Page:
Holy Thursday

Holy Thursday is always on Thursday, no matter where it is. It is never transferred to Sunday.

Pope Francis, from the beginning of his pontificate, has neither celebrated the Mass of the Lord’s Supper in St. Peter’s nor at St. John Lateran. He has visited prisons, hospitals and homes for the elderly instead.

In 2020, during the pandemic, his Mass of the Lord’s Supper was in St. Peter’s, including a touching tribute to priests who heroically exercise their ministry.

This year, Pope Francis went instead to the private apartment of Cardinal Angelo Becciu, leaving the public Mass of the Lord’s Supper to the dean of the college of cardinals in St. Peter’s. He instead celebrated the Mass privately with Cardinal Becciu, whom he had stripped of all cardinalatial privileges last September over allegations of financial scandal.

One of the privileges cardinals have is to celebrate the Sacred Triduum in their private households. Cardinal Becciu no longer had that privilege so perhaps Pope Francis went to do it for him. Regardless, the bishop of a diocese celebrating Holy Thursday privately is unheard of and was not explained by the papal liturgical office.


Divine Mercy Sunday

At the end of Easter Week, Pope Francis went to the nearby shrine of the Divine Mercy at the church of Santo Spirito for Divine Mercy Sunday. Nothing irregular there, but Vatican communications characterized it as a “private Mass.” It wasn’t. There was a concelebrating archbishop and priests, lectors, acolytes and a congregation. How is that “private”?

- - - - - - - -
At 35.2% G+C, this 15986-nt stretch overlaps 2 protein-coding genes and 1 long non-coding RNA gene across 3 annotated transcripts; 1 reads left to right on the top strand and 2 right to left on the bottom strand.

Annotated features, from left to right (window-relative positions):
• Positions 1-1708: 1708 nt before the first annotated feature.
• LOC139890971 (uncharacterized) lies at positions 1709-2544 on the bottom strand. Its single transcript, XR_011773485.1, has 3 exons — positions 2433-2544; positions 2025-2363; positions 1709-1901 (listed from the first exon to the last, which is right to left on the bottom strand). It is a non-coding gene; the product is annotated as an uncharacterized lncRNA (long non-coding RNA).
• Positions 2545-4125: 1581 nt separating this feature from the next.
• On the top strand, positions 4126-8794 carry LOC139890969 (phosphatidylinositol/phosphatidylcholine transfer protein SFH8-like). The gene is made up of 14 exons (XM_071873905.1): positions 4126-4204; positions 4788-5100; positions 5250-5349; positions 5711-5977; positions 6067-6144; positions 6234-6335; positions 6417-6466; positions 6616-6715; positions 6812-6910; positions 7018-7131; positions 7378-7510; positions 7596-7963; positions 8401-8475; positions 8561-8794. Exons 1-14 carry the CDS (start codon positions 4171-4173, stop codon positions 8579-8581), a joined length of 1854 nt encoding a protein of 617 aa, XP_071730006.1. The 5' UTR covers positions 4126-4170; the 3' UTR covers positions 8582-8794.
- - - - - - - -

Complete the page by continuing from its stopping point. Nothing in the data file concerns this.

What is meant by the Holy Father celebrating a private Mass? He never does; he is always at least accompanied by at least a server. The term was never explained.


Privately Attending Mass

Can the pope privately attend Mass? In general, liturgical rules maintain that priests ought not simply sit in the pews for Mass, but should be in the sanctuary and vested. They need not concelebrate, but sit “in choir.” It is not uncommon for the Holy Father to “preside” without celebrating the Mass. 

Yet simply sitting the pews is entirely unforeseen for a bishop, let alone the pope. Yet for the funeral of his personal physician in January, Pope Francis simply attended the Mass celebrated by Cardinal Pietro Parolin. No explanation for this liturgical novelty was offered by the papal liturgical office.


Papal Altar Abandoned

Perhaps the greatest mystery of the papal pandemic liturgies is the decision not to use the papal altar over the tomb of St. Peter in the Vatican basilica, even for the most solemn liturgies of Holy Week. 

With only a few people in attendance, the greater height and visibility of the papal altar is not necessary; the Altar of the Chair of Peter in the basilica’s apse is sufficient. But the reason for the papal altar is not who is around it, but who is under it — the bones of the Apostle Peter himself. Even after a year has passed, no explanation for the abandonment of the papal altar has been offered.